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Event Details

Heatwave event report

Category: Heatwave
Observation: 04.03.2008
Continent: Europe
Country: Finland
State:
Area: Southern area
Location:
Severity: Moderate
Event details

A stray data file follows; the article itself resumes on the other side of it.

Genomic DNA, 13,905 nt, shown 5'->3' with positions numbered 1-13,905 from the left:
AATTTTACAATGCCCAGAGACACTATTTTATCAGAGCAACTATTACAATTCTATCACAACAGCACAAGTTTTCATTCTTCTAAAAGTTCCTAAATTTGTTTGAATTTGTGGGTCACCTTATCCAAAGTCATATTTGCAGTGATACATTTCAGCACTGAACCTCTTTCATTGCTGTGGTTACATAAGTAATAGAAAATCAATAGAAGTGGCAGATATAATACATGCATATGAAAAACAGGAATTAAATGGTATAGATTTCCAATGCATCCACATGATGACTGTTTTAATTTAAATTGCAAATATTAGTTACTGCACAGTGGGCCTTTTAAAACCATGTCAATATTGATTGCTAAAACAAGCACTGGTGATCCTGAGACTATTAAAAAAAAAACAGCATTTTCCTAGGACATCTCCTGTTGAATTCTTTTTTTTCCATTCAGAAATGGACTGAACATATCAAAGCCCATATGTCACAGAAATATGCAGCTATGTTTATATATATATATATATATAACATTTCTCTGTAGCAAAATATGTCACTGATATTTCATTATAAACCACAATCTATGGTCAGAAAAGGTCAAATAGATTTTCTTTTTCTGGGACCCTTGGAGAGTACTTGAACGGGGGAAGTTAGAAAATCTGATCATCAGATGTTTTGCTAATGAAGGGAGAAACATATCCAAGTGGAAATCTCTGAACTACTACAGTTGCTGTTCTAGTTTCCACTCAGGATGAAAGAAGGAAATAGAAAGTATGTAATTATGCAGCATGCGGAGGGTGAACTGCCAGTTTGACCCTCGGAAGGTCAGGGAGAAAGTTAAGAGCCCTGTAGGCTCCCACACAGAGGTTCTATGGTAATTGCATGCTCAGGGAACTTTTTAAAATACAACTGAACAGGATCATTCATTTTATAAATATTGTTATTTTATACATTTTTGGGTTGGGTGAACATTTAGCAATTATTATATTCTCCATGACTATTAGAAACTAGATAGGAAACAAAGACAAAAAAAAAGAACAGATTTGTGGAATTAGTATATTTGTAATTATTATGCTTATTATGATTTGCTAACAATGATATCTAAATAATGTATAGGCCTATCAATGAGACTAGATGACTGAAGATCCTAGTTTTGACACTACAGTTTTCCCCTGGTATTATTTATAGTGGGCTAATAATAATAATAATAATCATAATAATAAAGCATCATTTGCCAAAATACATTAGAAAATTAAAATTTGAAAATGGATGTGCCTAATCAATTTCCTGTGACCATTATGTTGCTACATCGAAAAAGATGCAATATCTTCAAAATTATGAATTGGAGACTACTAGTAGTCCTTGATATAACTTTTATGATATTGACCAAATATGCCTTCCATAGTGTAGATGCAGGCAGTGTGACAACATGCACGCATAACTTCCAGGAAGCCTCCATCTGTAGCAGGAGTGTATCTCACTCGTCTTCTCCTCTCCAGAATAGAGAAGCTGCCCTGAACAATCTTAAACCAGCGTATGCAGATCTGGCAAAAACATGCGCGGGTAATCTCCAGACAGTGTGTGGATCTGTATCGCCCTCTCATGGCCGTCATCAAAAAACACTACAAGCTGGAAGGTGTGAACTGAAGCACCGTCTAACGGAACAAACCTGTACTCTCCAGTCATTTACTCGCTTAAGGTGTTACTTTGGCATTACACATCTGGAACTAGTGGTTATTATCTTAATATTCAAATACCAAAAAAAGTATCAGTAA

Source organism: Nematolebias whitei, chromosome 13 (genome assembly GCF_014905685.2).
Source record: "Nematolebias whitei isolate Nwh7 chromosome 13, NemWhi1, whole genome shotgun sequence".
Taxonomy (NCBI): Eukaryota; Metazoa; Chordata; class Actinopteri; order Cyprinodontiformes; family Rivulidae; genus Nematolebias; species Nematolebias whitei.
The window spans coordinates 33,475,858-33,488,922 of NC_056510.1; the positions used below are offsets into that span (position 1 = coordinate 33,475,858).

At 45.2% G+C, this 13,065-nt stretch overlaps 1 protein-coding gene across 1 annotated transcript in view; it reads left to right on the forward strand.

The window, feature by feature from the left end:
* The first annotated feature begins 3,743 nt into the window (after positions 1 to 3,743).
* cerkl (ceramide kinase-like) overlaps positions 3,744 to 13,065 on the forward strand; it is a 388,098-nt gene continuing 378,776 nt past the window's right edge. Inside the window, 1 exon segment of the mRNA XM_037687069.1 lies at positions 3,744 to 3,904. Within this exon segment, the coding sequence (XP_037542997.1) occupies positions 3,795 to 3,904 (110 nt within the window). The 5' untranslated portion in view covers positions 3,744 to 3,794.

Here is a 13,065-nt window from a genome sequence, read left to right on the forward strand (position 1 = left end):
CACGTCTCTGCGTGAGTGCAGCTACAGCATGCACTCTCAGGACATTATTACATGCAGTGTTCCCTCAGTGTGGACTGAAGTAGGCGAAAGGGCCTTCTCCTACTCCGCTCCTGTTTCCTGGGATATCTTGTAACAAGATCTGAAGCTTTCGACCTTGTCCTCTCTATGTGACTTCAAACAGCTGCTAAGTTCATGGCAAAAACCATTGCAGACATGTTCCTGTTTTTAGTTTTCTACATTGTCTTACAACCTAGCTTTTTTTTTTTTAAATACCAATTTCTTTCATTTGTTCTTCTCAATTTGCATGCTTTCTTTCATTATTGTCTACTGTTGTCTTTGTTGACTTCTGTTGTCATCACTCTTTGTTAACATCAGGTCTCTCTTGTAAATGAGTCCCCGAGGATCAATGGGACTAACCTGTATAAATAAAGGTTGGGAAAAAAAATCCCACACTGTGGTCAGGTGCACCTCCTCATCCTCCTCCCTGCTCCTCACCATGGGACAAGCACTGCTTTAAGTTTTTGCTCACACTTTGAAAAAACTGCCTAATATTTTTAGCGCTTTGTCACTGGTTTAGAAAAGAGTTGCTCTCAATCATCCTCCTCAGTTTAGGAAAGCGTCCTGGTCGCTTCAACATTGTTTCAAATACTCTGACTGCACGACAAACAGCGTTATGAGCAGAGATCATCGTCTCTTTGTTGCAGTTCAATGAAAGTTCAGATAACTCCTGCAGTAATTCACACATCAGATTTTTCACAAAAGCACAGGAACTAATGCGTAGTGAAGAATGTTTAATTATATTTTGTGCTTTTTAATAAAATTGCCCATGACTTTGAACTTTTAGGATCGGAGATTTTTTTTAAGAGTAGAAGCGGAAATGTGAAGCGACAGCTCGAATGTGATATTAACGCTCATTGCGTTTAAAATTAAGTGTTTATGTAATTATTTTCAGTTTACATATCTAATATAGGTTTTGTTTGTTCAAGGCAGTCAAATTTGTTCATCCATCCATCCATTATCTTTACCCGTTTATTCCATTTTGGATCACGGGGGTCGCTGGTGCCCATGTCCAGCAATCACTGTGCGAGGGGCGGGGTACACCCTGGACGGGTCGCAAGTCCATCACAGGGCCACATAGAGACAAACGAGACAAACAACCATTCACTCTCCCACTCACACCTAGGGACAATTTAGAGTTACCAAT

Southern Finland had only 20 days of snow, compared to 70 days normally, while neighboring Estonia had to cancel a popular cross-country ski marathon in the southern city of Tartu in early February. "I don't remember winter like this. We had almost no snow at all in February," said Merike Merilain, chief weather forecaster at Estonia's meteorological institute, EMHI. "It's been emotionally very stressful, especially to many older people, that it's dark and rainy all the time," she added. The Finnish Meteorological Institute said the mild winter partly resulted from strong southerly and westerly air currents caused by exceptionally warm surface temperatures of the Atlantic. Nevertheless, the higher temperatures have only fueled concern that greenhouse gasses are changing the climate, especially in the sensitive Arctic region. "When we were young, back in the '80s, then winter existed," said Ronny Ahlstedt, 28, who works at an outdoor ice-skating rink in downtown Stockholm. "We are contributing to this warm weather by letting out all this pollution in the air." In areas normally covered in snow and ice, spring-like temperatures have brought premature sightings of flowers such as winter aconite, snowdrops, wood anemone, daffodils and coltsfoot. Finland's coasts are clear of ice up to 350 miles north of Helsinki, said Jouni Vainio from the Finnish Institute of Marine Research. "It's most unusual because now the whole sea should be frozen along the Finnish coast." Railway traffic is also being helped by the warmth. More than 90 percent of all trains this winter have been on time or less than five minutes late, according to the Finnish state railway, VR. "Hard frosts and heavy blizzards have always been a bane of rail traffic. This winter has been punctuated by their absence," VR spokesman Herbert Mannerstrom said.
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